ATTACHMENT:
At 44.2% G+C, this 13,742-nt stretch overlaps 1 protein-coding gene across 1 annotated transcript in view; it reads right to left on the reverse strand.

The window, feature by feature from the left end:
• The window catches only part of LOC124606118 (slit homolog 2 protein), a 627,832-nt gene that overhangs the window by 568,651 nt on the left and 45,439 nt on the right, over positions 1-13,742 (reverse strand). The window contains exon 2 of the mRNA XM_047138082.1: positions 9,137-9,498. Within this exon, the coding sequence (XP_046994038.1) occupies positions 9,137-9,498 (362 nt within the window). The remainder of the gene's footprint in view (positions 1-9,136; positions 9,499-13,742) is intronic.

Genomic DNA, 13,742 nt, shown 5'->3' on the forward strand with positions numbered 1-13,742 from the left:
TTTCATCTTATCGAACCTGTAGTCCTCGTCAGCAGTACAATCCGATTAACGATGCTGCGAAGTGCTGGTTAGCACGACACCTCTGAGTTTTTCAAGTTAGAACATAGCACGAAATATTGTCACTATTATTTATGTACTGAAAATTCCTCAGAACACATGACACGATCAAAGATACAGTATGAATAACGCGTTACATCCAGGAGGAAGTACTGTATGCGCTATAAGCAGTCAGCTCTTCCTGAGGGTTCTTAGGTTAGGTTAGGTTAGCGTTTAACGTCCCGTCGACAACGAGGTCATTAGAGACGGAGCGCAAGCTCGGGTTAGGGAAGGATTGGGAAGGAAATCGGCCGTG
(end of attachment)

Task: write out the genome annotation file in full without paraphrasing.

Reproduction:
At 44.2% G+C, this 13,742-nt stretch overlaps 1 protein-coding gene across 1 annotated transcript in view; it reads right to left on the reverse strand.

The window, feature by feature from the left end:
• The window catches only part of LOC124606118 (slit homolog 2 protein), a 627,832-nt gene that overhangs the window by 568,651 nt on the left and 45,439 nt on the right, over positions 1-13,742 (reverse strand). The window contains exon 2 of the mRNA XM_047138082.1: positions 9,137-9,498. Within this exon, the coding sequence (XP_046994038.1) occupies positions 9,137-9,498 (362 nt within the window). The remainder of the gene's footprint in view (positions 1-9,136; positions 9,499-13,742) is intronic.

Genomic DNA, 13,742 nt, shown 5'->3' on the forward strand with positions numbered 1-13,742 from the left:
TTTCATCTTATCGAACCTGTAGTCCTCGTCAGCAGTACAATCCGATTAACGATGCTGCGAAGTGCTGGTTAGCACGACACCTCTGAGTTTTTCAAGTTAGAACATAGCACGAAATATTGTCACTATTATTTATGTACTGAAAATTCCTCAGAACACATGACACGATCAAAGATACAGTATGAATAACGCGTTACATCCAGGAGGAAGTACTGTATGCGCTATAAGCAGTCAGCTCTTCCTGAGGGTTCTTAGGTTAGGTTAGGTTAGCGTTTAACGTCCCGTCGACAACGAGGTCATTAGAGACGGAGCGCAAGCTCGGGTTAGGGAAGGATTGGGAAGGAAATCGGCCGTG